I want to be Secretary of State Madeleine Albright. Not that I'm power hungry or anything like that. Hey, cut out the snide comments ... and that's an order.
My problem is we both bear the same first name with its triple-e spelling. And every time I ego-surf, I find Madeleine Albright's links a lot more exciting than mine.
If you're lucky enough (and modest enough) to be unfamiliar with ego-surfing, please let me explain: It's the dangerously addictive act of throwing your name into a search engine and seeing what spews out. This can produce just about anything. Like an old news item noting your engagement to your now ex-spouse. Or a long forgotten Usenet message that reminds you to never again drink and post.
Now if you're a writer, there's actually a justifiable business reason to ego-surf: It's the cheapest way to find out who's published your stuff online without permission ... let alone payment. And professional writers do (in theory, at least) write in order to earn the occasional buck.
So ego-surfing can help writers track down publishers who pretend there's no such thing as copyright law. Armed with our proof, we send invoices ... which they promptly ignore.
Now that you know the rationalization for throwing our names into search engines like AltaVista.com, Hotbot.com, and FindTonsOfCrap.com, it's time for the real reasons. Writers ego-surf because:
a. It's a great way to avoid writing, while deluding ourselves into thinking we're doing actual work; and
b. It produces lists of links to our name, allowing us to imagine that millions of people are reading our work, laughing at our every word, applauding our brilliance, and wondering why their local paper carries Dave Barry ... when it could be carrying us.
In my particular case, it's also a great way to keep up with Madeleine Albright.
Anyway, I was ego-surfing the other day when up popped a Reuters story about Madeleine Albright's jewelry. Now I would have thought Madeleine Albright would be the one woman untouched by fashion commentary. She's just too formidable to associate with fashion. Okay, it might cross your mind to wonder who let her out of the house dressed like that. Then you'd remember who she is, and it all makes sense.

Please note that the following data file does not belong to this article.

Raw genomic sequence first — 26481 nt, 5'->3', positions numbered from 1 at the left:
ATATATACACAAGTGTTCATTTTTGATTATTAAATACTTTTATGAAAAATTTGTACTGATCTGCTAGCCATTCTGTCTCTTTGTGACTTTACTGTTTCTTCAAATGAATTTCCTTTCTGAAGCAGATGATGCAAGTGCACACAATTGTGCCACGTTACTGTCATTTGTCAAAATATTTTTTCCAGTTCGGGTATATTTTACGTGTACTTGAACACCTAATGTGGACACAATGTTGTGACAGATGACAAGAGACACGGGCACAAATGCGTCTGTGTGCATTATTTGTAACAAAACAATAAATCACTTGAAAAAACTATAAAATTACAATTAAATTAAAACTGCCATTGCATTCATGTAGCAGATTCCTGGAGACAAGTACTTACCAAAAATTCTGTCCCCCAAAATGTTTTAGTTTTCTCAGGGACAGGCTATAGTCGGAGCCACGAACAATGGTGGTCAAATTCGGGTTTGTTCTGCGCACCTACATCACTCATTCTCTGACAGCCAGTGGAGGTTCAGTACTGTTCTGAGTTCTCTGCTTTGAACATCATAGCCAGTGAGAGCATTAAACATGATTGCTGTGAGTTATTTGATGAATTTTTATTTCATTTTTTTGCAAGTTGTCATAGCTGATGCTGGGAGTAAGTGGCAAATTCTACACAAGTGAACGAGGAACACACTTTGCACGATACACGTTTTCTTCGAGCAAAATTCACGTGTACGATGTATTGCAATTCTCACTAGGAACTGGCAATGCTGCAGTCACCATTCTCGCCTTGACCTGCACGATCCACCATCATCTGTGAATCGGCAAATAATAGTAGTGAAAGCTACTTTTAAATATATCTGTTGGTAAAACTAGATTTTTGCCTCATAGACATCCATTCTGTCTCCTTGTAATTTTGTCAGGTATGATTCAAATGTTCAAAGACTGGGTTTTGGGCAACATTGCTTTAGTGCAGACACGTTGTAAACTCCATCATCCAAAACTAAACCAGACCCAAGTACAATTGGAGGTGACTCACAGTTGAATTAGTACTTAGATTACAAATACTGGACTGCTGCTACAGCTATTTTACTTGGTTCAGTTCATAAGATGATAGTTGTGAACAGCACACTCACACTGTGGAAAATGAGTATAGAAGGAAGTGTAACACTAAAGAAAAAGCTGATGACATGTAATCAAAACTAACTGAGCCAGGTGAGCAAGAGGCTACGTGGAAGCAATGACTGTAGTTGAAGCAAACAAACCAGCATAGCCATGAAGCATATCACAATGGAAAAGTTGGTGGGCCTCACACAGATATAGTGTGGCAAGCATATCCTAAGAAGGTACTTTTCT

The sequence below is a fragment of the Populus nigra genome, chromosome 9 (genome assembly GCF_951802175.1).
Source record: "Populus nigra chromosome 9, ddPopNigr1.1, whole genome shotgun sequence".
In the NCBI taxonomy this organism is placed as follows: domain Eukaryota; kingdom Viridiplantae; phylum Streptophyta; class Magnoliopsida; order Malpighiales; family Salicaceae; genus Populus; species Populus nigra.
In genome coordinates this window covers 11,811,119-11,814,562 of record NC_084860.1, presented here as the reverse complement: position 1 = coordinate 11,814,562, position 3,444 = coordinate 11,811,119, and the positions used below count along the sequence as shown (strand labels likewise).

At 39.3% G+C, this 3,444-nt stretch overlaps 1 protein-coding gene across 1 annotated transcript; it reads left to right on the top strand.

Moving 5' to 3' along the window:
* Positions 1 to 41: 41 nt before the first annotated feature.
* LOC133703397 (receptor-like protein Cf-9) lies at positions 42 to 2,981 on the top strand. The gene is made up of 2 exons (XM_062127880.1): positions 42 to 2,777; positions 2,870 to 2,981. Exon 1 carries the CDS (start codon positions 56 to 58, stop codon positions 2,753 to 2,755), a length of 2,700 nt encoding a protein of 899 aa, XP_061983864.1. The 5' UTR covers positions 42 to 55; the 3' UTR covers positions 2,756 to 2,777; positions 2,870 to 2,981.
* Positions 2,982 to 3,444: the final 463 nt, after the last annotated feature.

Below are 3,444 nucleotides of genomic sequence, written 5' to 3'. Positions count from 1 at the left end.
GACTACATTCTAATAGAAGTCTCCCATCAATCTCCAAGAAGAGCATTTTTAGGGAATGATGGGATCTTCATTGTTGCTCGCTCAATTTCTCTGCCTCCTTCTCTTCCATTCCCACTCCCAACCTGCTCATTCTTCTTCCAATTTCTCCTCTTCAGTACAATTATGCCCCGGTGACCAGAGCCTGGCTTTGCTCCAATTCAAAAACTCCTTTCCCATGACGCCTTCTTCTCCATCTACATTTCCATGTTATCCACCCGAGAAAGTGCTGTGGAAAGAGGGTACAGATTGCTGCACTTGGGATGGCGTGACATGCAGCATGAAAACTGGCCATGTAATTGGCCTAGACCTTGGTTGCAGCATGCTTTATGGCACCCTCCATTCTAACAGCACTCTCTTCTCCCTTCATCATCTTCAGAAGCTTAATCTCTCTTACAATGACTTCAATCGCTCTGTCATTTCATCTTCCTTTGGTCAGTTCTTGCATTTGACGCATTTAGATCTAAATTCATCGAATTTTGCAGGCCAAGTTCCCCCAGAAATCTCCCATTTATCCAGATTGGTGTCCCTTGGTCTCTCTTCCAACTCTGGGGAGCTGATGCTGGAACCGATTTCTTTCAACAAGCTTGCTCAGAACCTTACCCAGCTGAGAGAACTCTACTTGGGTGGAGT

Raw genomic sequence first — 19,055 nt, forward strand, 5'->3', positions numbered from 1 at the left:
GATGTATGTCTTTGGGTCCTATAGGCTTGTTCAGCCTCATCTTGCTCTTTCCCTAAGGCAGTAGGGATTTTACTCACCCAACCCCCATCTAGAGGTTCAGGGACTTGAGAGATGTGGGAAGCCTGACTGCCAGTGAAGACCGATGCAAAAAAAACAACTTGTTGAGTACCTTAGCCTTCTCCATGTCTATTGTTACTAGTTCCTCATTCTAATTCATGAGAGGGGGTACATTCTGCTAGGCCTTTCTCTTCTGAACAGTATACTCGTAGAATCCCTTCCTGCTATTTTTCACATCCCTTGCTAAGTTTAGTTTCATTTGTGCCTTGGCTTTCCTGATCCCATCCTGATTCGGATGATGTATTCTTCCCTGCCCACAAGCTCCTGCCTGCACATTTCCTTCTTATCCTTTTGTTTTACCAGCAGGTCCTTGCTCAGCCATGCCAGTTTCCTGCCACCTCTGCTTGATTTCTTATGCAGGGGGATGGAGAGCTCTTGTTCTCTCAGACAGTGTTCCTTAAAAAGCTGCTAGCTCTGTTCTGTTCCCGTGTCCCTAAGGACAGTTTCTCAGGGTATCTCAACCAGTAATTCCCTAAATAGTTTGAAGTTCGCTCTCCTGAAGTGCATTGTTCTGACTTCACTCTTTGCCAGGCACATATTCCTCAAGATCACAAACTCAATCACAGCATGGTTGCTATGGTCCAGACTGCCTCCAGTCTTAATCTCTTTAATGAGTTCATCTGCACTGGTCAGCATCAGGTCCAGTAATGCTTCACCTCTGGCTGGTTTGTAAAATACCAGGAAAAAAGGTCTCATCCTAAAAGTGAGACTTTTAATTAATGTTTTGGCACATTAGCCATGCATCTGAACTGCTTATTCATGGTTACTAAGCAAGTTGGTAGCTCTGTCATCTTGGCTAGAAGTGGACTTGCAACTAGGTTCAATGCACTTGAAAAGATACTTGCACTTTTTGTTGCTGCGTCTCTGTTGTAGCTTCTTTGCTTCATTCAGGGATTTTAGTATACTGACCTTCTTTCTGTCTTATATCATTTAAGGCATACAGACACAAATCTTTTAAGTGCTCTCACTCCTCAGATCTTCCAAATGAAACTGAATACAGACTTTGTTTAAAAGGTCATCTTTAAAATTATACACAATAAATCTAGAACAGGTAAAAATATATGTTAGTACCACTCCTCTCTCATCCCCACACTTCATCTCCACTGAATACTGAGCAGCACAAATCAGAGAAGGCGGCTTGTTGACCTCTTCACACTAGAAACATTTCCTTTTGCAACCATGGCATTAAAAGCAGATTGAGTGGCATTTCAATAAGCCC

Before I could work up a good feminist snit, I read that Secretary Albright uses brooches to signal her negotiation stance. According to Reuters, if she wears a dove brooch at the negotiating table, "it usually reflects her keen desire to promote peace between warring adversaries. But if she's sporting an eagle, the symbol of American strength, then watch out."
Secretary Albright's clever use of jewelry even inspired an exhibit entitled ``Brooching it Diplomatically: A Tribute to Madeleine K. Albright,'' made up of brooches designed by different artists to symbolize various negotiating positions, both whimsical and serious.
Secretary Albright's brooches also inspired me to take up jewelry design. In fact, I've already sketched out my first piece: an aspirin bottle shaped brooch bearing the words "Not Tonight Dear -- I have a Headache."
It may not help me win any points at the bargaining table. But wearing it will surely garner me a good night's sleep.
© Madeleine Begun Kane. All Rights Reserved.
1st Published ShesGotItTogether.com
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